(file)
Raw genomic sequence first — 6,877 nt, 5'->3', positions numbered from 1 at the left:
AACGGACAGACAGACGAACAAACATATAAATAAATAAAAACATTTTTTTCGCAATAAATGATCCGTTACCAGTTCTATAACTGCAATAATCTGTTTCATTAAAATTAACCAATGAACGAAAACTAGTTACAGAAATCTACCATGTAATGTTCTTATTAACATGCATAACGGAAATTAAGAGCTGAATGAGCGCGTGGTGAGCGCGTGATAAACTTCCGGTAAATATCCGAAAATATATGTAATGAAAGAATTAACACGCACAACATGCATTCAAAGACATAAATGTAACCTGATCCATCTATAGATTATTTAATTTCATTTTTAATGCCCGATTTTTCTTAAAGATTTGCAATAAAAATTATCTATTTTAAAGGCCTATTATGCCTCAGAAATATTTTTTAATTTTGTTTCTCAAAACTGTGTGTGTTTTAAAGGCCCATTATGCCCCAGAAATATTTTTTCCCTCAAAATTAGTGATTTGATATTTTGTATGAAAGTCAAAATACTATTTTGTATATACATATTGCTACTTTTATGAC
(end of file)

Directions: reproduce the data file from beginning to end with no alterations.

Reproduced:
Raw genomic sequence first — 6,877 nt, 5'->3', positions numbered from 1 at the left:
AACGGACAGACAGACGAACAAACATATAAATAAATAAAAACATTTTTTTCGCAATAAATGATCCGTTACCAGTTCTATAACTGCAATAATCTGTTTCATTAAAATTAACCAATGAACGAAAACTAGTTACAGAAATCTACCATGTAATGTTCTTATTAACATGCATAACGGAAATTAAGAGCTGAATGAGCGCGTGGTGAGCGCGTGATAAACTTCCGGTAAATATCCGAAAATATATGTAATGAAAGAATTAACACGCACAACATGCATTCAAAGACATAAATGTAACCTGATCCATCTATAGATTATTTAATTTCATTTTTAATGCCCGATTTTTCTTAAAGATTTGCAATAAAAATTATCTATTTTAAAGGCCTATTATGCCTCAGAAATATTTTTTAATTTTGTTTCTCAAAACTGTGTGTGTTTTAAAGGCCCATTATGCCCCAGAAATATTTTTTCCCTCAAAATTAGTGATTTGATATTTTGTATGAAAGTCAAAATACTATTTTGTATATACATATTGCTACTTTTATGAC